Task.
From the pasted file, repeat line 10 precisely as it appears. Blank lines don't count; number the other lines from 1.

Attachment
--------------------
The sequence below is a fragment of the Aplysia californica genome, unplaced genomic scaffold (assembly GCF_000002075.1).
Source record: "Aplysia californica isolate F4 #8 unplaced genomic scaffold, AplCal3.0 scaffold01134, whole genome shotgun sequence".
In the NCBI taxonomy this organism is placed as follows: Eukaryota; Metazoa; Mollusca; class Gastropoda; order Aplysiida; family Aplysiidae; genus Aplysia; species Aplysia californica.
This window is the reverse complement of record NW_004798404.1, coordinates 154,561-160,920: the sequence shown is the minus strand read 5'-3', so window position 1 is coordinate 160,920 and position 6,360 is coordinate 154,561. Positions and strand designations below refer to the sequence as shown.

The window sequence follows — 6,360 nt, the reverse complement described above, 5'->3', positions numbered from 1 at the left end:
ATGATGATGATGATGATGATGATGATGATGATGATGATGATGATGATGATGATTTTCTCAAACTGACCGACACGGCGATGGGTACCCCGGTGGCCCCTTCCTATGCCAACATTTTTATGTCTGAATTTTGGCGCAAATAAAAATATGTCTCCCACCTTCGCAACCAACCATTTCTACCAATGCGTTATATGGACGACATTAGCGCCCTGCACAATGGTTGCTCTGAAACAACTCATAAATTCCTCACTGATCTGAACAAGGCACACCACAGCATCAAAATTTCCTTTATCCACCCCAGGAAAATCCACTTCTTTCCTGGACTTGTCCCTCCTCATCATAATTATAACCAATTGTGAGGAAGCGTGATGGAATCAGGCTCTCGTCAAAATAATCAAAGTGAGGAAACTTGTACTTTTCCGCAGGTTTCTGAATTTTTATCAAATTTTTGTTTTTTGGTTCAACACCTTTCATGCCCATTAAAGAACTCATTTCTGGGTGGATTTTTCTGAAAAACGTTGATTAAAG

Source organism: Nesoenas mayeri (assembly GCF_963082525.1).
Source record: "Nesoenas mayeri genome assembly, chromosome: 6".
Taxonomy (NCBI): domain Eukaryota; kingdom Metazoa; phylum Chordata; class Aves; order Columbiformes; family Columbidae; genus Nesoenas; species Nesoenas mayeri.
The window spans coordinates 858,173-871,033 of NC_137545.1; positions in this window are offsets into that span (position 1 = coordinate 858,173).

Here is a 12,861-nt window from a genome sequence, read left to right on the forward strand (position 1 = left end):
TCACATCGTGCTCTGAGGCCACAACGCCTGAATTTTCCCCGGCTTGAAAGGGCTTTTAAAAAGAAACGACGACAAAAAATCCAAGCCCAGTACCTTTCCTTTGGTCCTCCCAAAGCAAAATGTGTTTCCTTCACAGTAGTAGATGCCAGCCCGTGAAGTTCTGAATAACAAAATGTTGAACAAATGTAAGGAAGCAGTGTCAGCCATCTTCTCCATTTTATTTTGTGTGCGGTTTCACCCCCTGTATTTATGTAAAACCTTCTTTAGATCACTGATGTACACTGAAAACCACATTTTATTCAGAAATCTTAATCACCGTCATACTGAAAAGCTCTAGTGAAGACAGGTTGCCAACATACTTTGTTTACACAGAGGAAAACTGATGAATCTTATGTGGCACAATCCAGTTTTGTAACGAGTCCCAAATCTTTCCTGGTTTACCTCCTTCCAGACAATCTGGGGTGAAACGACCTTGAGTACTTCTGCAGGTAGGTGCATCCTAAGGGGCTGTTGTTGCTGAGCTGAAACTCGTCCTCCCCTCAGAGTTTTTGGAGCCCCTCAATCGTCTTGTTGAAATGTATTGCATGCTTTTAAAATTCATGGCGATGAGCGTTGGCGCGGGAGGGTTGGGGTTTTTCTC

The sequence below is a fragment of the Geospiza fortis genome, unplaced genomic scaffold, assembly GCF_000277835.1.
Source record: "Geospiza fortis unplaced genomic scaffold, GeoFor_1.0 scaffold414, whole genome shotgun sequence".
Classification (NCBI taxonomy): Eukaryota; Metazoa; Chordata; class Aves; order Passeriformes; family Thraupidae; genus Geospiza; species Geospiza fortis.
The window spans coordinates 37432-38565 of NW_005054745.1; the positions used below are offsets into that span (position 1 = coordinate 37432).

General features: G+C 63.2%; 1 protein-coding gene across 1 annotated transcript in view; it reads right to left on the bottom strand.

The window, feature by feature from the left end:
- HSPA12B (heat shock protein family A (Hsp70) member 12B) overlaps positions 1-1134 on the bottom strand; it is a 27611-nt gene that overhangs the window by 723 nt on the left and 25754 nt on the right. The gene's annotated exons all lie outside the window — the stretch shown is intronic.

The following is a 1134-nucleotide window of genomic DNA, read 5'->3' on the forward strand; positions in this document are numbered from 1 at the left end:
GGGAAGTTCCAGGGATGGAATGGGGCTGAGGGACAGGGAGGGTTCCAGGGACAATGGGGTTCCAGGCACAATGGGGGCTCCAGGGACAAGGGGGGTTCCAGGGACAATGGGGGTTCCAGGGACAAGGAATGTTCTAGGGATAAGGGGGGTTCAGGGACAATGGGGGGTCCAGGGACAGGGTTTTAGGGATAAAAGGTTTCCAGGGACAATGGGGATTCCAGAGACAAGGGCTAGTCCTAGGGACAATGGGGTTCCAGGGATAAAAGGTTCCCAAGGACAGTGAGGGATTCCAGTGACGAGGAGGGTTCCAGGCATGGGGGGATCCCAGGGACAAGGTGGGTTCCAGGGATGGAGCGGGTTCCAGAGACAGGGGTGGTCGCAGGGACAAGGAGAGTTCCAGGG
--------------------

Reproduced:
The window spans coordinates 858,173-871,033 of NC_137545.1; positions in this window are offsets into that span (position 1 = coordinate 858,173).